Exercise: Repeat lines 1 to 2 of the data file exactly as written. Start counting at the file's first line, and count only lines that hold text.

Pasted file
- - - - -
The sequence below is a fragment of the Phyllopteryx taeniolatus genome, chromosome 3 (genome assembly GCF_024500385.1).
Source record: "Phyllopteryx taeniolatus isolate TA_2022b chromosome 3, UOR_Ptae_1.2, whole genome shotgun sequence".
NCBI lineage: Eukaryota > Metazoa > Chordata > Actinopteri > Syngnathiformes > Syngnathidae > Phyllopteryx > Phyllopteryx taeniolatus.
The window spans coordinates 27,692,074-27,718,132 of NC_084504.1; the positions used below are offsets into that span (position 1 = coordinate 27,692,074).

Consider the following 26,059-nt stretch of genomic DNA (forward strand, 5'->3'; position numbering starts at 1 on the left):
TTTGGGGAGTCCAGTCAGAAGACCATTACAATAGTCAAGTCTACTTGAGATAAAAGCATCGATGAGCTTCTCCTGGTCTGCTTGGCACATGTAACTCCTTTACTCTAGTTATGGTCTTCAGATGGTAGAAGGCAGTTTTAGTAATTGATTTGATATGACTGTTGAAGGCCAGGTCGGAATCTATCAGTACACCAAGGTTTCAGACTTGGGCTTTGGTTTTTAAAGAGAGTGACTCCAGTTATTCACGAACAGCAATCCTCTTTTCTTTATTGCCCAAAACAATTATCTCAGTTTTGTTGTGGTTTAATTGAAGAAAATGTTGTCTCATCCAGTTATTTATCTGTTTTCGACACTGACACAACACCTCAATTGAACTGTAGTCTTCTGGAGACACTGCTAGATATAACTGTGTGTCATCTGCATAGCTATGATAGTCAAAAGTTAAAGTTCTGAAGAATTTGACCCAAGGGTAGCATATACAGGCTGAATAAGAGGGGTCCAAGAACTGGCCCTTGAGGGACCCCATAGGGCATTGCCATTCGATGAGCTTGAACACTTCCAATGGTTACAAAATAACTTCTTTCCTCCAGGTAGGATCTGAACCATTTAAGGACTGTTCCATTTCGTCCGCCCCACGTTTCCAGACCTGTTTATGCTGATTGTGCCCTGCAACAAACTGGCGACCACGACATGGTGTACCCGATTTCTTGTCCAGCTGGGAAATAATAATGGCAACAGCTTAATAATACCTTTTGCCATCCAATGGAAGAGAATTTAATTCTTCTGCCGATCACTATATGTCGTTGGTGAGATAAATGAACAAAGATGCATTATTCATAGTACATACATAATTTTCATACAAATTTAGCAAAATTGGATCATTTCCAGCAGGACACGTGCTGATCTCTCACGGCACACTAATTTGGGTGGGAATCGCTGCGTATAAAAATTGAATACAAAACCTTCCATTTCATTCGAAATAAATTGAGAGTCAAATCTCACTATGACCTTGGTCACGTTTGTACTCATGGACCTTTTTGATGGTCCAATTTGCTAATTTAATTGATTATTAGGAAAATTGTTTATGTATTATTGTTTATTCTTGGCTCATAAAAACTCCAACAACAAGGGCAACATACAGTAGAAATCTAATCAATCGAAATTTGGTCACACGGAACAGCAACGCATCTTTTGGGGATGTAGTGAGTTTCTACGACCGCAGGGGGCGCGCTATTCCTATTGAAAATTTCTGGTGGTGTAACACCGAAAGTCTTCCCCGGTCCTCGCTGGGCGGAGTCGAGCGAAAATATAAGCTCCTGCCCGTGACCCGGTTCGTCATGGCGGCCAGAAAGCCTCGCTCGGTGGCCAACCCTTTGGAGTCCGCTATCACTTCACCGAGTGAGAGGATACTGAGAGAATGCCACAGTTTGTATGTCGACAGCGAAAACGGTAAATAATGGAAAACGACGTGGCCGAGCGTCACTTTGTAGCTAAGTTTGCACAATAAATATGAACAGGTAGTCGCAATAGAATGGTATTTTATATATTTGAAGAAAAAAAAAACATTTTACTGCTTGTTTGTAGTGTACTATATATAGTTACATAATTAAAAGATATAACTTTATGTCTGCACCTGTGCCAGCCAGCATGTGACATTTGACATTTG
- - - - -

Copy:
The sequence below is a fragment of the Phyllopteryx taeniolatus genome, chromosome 3 (genome assembly GCF_024500385.1).
Source record: "Phyllopteryx taeniolatus isolate TA_2022b chromosome 3, UOR_Ptae_1.2, whole genome shotgun sequence".